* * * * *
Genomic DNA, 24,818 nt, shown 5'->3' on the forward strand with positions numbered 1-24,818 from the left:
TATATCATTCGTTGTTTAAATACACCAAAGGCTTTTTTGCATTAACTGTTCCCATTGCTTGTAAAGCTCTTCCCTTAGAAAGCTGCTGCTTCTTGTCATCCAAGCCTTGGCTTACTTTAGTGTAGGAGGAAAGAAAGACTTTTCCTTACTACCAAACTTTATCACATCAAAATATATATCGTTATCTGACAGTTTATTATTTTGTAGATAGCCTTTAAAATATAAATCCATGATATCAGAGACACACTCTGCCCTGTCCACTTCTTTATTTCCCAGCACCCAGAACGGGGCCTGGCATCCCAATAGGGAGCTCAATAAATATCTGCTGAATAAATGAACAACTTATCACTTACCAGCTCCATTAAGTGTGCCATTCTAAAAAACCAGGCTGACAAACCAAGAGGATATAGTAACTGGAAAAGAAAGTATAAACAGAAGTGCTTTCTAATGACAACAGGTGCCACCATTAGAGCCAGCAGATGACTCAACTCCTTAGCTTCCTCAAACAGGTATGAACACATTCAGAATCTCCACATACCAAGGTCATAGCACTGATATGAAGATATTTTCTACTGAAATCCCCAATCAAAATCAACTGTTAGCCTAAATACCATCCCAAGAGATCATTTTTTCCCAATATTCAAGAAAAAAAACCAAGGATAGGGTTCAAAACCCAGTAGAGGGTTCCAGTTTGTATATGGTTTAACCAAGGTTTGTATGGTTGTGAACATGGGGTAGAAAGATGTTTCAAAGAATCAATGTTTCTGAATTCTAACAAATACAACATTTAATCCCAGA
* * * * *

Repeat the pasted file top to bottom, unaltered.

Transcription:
Genomic DNA, 24,818 nt, shown 5'->3' on the forward strand with positions numbered 1-24,818 from the left:
TATATCATTCGTTGTTTAAATACACCAAAGGCTTTTTTGCATTAACTGTTCCCATTGCTTGTAAAGCTCTTCCCTTAGAAAGCTGCTGCTTCTTGTCATCCAAGCCTTGGCTTACTTTAGTGTAGGAGGAAAGAAAGACTTTTCCTTACTACCAAACTTTATCACATCAAAATATATATCGTTATCTGACAGTTTATTATTTTGTAGATAGCCTTTAAAATATAAATCCATGATATCAGAGACACACTCTGCCCTGTCCACTTCTTTATTTCCCAGCACCCAGAACGGGGCCTGGCATCCCAATAGGGAGCTCAATAAATATCTGCTGAATAAATGAACAACTTATCACTTACCAGCTCCATTAAGTGTGCCATTCTAAAAAACCAGGCTGACAAACCAAGAGGATATAGTAACTGGAAAAGAAAGTATAAACAGAAGTGCTTTCTAATGACAACAGGTGCCACCATTAGAGCCAGCAGATGACTCAACTCCTTAGCTTCCTCAAACAGGTATGAACACATTCAGAATCTCCACATACCAAGGTCATAGCACTGATATGAAGATATTTTCTACTGAAATCCCCAATCAAAATCAACTGTTAGCCTAAATACCATCCCAAGAGATCATTTTTTCCCAATATTCAAGAAAAAAAACCAAGGATAGGGTTCAAAACCCAGTAGAGGGTTCCAGTTTGTATATGGTTTAACCAAGGTTTGTATGGTTGTGAACATGGGGTAGAAAGATGTTTCAAAGAATCAATGTTTCTGAATTCTAACAAATACAACATTTAATCCCAGA